The COVID-19 pandemic is the greatest health, social (distancing) and economic event we have ever experienced in our lifetimes. We are consumed both by how it has changed our personal lives and by how it has impacted the world around us. People have been frantically buying food, toilet papers and other supplies they might need to socially distance themselves so they do not contract the coronavirus – as we know, if you come into contact with someone who has it, you will get it.
We also know that scientists and researchers are desperately working to create vaccines and treatments. We often hear the government tout potential treatments – ranging from the plausible, malaria-drug hydroxychloroquine, to the ridiculous, injecting light into the human body. But what we do not hear is that all of us, whether diagnosed with COVID-19 or healthy, can help create that vaccine or treatment by participating in a study.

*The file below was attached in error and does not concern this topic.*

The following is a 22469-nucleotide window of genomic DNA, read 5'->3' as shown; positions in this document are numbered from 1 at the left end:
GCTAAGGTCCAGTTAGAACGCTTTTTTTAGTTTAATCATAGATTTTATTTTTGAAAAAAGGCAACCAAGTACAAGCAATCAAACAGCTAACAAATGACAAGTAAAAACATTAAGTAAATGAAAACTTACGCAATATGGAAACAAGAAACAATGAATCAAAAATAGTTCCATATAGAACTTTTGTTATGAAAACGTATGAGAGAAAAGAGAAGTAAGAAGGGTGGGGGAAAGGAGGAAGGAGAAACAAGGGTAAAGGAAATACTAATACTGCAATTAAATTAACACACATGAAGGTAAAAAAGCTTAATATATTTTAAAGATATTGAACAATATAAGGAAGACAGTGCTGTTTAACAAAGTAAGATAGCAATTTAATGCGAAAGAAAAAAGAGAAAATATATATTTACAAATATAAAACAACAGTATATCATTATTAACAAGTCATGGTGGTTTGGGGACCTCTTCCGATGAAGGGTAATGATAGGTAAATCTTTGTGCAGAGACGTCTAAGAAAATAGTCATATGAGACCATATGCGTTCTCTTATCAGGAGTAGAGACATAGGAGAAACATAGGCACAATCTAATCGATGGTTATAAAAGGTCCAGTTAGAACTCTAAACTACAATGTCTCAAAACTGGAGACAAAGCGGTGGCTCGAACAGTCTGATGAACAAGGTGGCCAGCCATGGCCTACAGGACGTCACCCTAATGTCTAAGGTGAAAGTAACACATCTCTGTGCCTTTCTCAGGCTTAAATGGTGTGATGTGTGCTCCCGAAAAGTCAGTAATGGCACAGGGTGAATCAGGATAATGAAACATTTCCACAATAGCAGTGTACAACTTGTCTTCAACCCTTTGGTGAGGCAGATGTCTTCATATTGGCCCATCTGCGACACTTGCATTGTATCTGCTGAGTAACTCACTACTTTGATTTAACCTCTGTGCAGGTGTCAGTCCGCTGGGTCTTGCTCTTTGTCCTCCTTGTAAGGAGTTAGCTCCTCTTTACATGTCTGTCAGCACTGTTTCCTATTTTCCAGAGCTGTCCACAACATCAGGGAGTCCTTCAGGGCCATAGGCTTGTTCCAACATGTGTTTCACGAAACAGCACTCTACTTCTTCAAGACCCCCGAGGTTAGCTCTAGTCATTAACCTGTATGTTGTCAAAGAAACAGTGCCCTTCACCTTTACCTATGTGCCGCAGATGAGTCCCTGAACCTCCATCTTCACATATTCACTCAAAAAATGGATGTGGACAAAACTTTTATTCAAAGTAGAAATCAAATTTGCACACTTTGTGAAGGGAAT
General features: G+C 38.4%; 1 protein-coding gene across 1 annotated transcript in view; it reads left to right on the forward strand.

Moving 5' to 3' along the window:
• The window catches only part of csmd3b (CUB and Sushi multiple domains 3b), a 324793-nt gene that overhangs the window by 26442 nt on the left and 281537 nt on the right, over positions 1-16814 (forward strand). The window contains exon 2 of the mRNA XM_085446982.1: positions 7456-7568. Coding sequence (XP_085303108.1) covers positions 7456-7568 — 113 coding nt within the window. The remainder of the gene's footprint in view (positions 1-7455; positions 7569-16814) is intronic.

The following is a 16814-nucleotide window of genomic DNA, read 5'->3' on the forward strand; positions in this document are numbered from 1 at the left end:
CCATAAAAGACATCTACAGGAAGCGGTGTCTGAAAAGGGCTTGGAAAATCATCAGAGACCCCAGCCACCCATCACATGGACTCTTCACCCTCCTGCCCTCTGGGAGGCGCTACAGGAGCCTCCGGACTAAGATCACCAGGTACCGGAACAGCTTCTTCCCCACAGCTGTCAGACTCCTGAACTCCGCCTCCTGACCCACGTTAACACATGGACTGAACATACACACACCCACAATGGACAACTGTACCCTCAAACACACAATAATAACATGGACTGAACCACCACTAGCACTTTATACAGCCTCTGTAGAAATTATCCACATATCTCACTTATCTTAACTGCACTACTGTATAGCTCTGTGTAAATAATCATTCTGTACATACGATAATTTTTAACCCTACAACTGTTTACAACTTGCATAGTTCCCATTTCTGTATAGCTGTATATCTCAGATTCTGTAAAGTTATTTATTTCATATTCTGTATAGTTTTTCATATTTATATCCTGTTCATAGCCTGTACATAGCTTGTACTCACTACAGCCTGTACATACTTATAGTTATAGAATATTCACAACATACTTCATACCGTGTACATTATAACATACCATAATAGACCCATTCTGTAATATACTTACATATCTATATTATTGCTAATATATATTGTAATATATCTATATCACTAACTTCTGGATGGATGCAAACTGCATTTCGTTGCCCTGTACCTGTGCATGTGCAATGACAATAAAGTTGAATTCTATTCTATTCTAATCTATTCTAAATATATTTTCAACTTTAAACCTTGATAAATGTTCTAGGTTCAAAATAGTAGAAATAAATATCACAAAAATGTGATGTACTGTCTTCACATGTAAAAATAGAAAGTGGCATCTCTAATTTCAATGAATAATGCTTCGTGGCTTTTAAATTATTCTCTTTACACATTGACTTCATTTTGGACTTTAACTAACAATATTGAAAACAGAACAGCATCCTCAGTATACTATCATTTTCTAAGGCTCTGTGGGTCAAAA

This is where clinical research comes into the picture. The goal of clinical research is to produce knowledge for understanding human disease, preventing and treating illness, and promoting health.
In clinical research, scientists and doctors conduct studies to observe conditions and their respective treatments closely in human volunteers to understand the effectiveness and safety of the treatment.
For COVID-19, there are over 900 studies currently running worldwide looking to recruit over 22 million volunteers. There are many different types of studies but here are the key options you should know:
- Observational Studies are research studies in which your current behavior and/or symptoms are observed and recorded to help scientists better understand what it is like living with a certain condition. (You do not take new medication or treatments.)
- Interventional Studies (Clinical Trials) are studies where participants are given a medicine or treatment in a controlled setting to observe its safety and effectiveness.
- “Accepts Healthy Volunteers” are studies that accept patients who do not have the disease, in this case, COVID-19. These may be interventional (i.e. vaccine trials) or observational studies.
To learn more about COVID-19 studies and whether you can participate in one, visit https://covid19studies.org, scroll down to the list of studies and use available filters for various study types to find a study that’s right for you.